Appellate Judge Tom Becker was hoping for a swankier place.
Our review of The Resident (Blu-Ray), published April 8th, 2011, is also available.
She thought she was living alone.
After a bad break-up with her boyfriend (Lee Pace, Soldier's Girl), Juliet (Hilary Swank, Beverly Hills 90210), an ER doctor in New York City, goes apartment hunting. A mysterious phone call leads her to a building in Brooklyn owned by Max (Jeffrey Dean Morgan, Watchmen), a handsome and sensitive guy who lets Juliet rent a freakishly spacious pad for a comparative song.
Unfortunately for Juliet, this apartment comes with its own baggage: a stalker who desires our heroine in that kind of crazy way that stalkers do.
Note that above, when Hilary Swank is referenced, it's as an actress from Beverly Hills 90210. Why not connect her to her more prestigious films, like Conviction or Amelia, or her Oscar roles in Boys Don't Cry or Million Dollar Baby?
Because The Resident is a 90210 alum film. It wouldn't have played any differently if Swank's role had been taken by Tiffani Amber Thiessen, Shannen Doherty, Jennie Garth, or Joe E. Tata. This is just another random, generic, pseudo-erotic Direct-to-Video thriller that promises little and delivers less.
The film starts with Swank's Juliet looking for an apartment. Even though we assume she's lived in NYC for a while, she's stunned to discover that the market consists mainly of small studio rentals, and thus we're given a scene right out of a '70s comedy in which our dim-but-plucky doctor incredulously checks out a one-roomer with a Murphy bed.
When a mysterious phone call (that Juliet mentions but we never hear) lures her to Max's place, she thinks it's a dream come true, but those of us who've seen New York apartment-horror films like Rosemary's Baby and The Sentinel know this is a deal made…in Hell! And if there's any doubt that Juliet is moving in to a pied-à-terre of terror, living just down the hall is the Betty White of horror…Christopher Lee! Yes, Dracula's living in 3B! He'll steal your newspapers, your UPS deliveries—and your soul! How scary can this get?
Unfortunately, not very. Reporting that this is not a supernatural story is probably something of a spoiler, but it's also a service. Just as you're getting stoked for brides (or baby mamas) of Satan and unsettled, wall-dwelling ghoulies, writer/director Antti Jokinen pulls the rug right out from under you and presents an uninspired woman-imperiled-by-loon scenario.
I won't reveal who the actual loon is, though you'll figure it out by glancing at the box cover. The stalker watches Juliet while she's doing things like bathing (apparently the only thing she does at home, besides sleeping), strolls around the apartment while she's asleep, and eventually drugs her and fiddles about—an admittedly creepy bit of business, and the strongest sequence in the film.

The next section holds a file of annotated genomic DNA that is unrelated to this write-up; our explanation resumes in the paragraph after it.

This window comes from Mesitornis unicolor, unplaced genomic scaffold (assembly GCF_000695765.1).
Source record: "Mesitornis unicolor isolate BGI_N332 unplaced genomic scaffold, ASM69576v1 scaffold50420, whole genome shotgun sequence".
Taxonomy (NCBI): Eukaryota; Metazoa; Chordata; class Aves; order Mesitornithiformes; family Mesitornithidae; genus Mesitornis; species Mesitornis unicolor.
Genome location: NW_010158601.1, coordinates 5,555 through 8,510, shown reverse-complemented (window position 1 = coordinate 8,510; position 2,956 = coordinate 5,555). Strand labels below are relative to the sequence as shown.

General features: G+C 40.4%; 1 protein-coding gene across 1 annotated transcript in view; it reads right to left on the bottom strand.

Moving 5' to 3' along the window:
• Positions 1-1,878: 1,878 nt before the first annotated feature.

The loon is given a bit of backstory that's blurted out by another character and then forgotten. It might have been more interesting having a loon with no discernible motivation rather than the half-baked explanation served up here. While it's reasonably tense, it's all too contained, and the full-on shocks never come. Logic problems abound—if Juliet can pay 45K a year in rent and consider it a bargain, why doesn't she just buy something?—and by the time everyone's running around a sweaty-piped basement, it's clear we've seen this movie before.
Lee doesn't do much here at all—his presence is strictly an excuse to put his name in the credits, significant particularly since this film is from Hammer. Pace doesn't make much of an impression, but Morgan is pretty good as the landlord. As for Swank, she pretty much walks through this one. Although she's won two well-deserved Oscars, I don't know if Swank is the kind of actress who can really elevate mediocre material. In a well-written role with some depth, she's great, completely submerging herself in the character, but in a part like this, which is underwritten and depends on the personality of the actress to carry it, she just doesn't make much of an impression.
Since Image sent over a screener, there's no way of knowing how the DVD will look or sound, or if there'll be any supplements to speak of.
This disappointingly unremarkable effort isn't any kind of return to form for the once great House of Hammer. A derivative low-chills thriller, The Resident is an unwelcome wagon.
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Scales of Justice
Studio: Image Entertainment
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